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Influenza (Flu): The Truth About Vaccines

Girl getting vaccination  

Are vaccines safe? Here are a few facts about vaccines specific to influenza (the flu).

  • The flu is a potentially deadly infection. All government health agencies agree the influenza vaccine (flu shot) is the best way to protect yourself. The flu shot is recommended for all people over the age of 6 months. If you think there is a reason you should not get the flu shot, talk to your doctor. ​
  • When you are vaccinated, you are not just protecting yourself. You are protecting the people around you.
  • Getting the flu shot reduces the chances of the infection being passed from person to person. The more people that are vaccinated, the less the infection will circulate.
  • The flu shot is free in Ontario. Go to for information about coverage in all provinces and territories.

F​ew side effects, some concerns, lots of false information

People who discourage vaccination tend to cite just a few reasons. Some of these concerns about vaccination are valid, most are wrong. People hear advice from many places. Some people wonder what to believe.

The​ concern: The flu is not that bad and not worth the side effects of getting the vaccination.

The evidence: There are some side effects associated with getting a flu shot, mainly soreness, redness and swelling at the injection site. The risk of getting these side effects is less of a concern than the risk of dying or getting serious complications from the flu. Each year about 4000 to 8000 Canadian die from pneumonia due to the flu. Many individuals also develop other serious complications from the flu. In some years, flu illness overloads emergency rooms in Canadian hospitals, resulting in long waiting times for patients to be seen. Overall, the complications from the flu outweigh any potential risk from side effects from the vaccine.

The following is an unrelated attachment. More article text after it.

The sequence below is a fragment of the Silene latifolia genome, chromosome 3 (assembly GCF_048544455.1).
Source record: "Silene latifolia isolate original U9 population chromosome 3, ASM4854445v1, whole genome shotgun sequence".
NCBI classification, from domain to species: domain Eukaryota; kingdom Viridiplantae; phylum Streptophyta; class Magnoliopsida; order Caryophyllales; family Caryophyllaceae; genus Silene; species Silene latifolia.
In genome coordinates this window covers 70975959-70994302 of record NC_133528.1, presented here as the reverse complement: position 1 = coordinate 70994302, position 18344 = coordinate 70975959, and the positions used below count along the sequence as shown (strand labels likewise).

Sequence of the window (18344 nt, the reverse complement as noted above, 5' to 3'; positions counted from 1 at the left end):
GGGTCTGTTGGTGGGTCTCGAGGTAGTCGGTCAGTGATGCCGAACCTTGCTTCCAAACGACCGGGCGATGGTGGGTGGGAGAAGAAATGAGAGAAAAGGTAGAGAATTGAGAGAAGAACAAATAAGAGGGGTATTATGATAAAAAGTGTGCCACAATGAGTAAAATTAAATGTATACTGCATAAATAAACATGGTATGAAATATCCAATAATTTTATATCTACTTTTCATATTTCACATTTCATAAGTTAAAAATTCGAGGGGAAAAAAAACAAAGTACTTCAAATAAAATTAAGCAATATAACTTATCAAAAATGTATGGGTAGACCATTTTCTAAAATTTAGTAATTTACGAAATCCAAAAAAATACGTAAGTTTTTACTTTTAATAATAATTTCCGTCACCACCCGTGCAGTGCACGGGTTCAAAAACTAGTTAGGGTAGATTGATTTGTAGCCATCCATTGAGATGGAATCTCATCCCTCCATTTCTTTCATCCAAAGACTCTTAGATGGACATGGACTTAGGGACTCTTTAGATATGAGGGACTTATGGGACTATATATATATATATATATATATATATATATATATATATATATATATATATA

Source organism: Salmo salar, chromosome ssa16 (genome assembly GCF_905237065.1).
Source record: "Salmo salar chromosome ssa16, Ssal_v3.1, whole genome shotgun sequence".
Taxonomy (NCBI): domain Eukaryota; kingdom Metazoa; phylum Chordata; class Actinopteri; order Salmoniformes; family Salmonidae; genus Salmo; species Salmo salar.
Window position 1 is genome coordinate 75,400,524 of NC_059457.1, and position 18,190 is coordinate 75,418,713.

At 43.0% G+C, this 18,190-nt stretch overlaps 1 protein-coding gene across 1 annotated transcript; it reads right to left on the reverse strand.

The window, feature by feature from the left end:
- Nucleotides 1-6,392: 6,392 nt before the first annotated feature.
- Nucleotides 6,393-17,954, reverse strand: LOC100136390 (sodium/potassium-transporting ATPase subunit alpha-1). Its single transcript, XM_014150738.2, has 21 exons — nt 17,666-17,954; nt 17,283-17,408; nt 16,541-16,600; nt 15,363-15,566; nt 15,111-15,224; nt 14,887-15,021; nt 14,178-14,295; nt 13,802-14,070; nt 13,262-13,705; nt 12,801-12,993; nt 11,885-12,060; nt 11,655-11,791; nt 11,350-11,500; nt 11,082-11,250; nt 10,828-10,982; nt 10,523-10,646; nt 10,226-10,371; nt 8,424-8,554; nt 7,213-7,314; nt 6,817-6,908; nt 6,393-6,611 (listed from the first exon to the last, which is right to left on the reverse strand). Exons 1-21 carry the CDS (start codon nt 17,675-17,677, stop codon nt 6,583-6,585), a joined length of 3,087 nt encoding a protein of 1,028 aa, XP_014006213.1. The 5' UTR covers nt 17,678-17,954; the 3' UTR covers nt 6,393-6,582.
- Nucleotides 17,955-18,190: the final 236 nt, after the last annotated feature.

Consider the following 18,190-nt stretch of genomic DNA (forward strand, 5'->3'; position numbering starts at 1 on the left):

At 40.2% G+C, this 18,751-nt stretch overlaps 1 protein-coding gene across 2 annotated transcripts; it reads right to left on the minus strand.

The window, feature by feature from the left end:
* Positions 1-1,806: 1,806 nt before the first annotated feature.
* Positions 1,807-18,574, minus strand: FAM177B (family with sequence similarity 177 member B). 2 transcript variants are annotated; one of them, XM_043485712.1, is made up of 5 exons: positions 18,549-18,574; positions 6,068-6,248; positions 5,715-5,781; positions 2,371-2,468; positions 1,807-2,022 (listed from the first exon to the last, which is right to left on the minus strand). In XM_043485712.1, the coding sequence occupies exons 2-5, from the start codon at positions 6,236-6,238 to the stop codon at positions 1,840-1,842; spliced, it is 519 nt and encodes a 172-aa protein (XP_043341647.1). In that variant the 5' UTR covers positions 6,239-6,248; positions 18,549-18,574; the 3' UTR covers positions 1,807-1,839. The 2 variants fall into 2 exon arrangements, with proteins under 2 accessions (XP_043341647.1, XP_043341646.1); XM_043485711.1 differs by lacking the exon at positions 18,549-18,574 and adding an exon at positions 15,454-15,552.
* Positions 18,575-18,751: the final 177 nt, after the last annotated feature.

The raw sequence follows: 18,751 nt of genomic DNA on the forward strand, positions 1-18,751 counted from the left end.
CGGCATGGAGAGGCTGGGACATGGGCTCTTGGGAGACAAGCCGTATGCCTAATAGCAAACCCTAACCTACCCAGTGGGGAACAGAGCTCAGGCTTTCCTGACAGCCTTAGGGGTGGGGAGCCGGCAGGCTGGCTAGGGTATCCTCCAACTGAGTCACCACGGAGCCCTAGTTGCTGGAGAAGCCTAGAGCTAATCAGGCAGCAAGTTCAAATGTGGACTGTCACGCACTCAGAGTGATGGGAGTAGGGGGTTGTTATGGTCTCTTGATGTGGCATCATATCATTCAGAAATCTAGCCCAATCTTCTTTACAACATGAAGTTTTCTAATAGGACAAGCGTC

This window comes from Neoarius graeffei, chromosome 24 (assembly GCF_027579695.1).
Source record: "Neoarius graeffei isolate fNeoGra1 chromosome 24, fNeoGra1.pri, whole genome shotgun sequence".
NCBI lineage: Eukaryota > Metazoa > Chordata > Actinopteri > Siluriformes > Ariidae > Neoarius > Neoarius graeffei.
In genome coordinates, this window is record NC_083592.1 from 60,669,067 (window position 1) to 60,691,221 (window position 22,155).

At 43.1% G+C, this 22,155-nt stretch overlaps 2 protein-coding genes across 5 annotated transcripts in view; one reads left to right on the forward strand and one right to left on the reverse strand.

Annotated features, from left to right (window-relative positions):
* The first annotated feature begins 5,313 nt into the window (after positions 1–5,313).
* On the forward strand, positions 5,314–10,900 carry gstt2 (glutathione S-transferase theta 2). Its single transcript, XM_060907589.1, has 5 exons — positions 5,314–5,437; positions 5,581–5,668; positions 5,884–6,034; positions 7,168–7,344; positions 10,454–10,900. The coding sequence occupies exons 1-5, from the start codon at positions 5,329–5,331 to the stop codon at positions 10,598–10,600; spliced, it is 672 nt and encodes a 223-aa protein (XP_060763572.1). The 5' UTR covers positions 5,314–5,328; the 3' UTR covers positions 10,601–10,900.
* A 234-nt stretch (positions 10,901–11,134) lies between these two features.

The concern: The flu shot can infect you and make you sick.

The evidence: One thing all vaccines have in common is they do not infect you with the flu. Instead, they provoke an immune response. They trick the body into making antibodies and building a natural immunity against the flu. These antibodies fight the virus without making you sick.

The flu vaccines that are being used in Canada are either made up of flu vaccine viruses that have been ‘inactivated’ and are therefore not infectious, or flu viruses that have been weakened, and therefore cannot cause flu illness. The weakened viruses are cold-adapted, which means they are designed to only cause infection at the cooler temperatures found within the nose. They would not infect the lungs or other areas where warmer temperatures exist.

If a person is exposed to the virus after getting a vaccination, that immune response to the vaccine has already created the antibodies to fight off the virus.

The concern: There is mercury in vaccines that causes autism.

The evidence: Some vaccines use very small amounts of thimerosal. Thimerosal is a mercury–based preservative that contains ethyl mercury. There is also a different form of mercury called methyl mercury. It is known that methyl mercury is found in some aquatic food chains and is concentrated in fish. Methyl mercury can build up in the body and cause neurological problems in children. However, ethyl mercury used in thimerosal is processed differently in the body. It is expelled from the body, not built up.

No credible link between vaccination and autism has ever been found.

The concern: Some pe​ople get sick after getting a vaccination.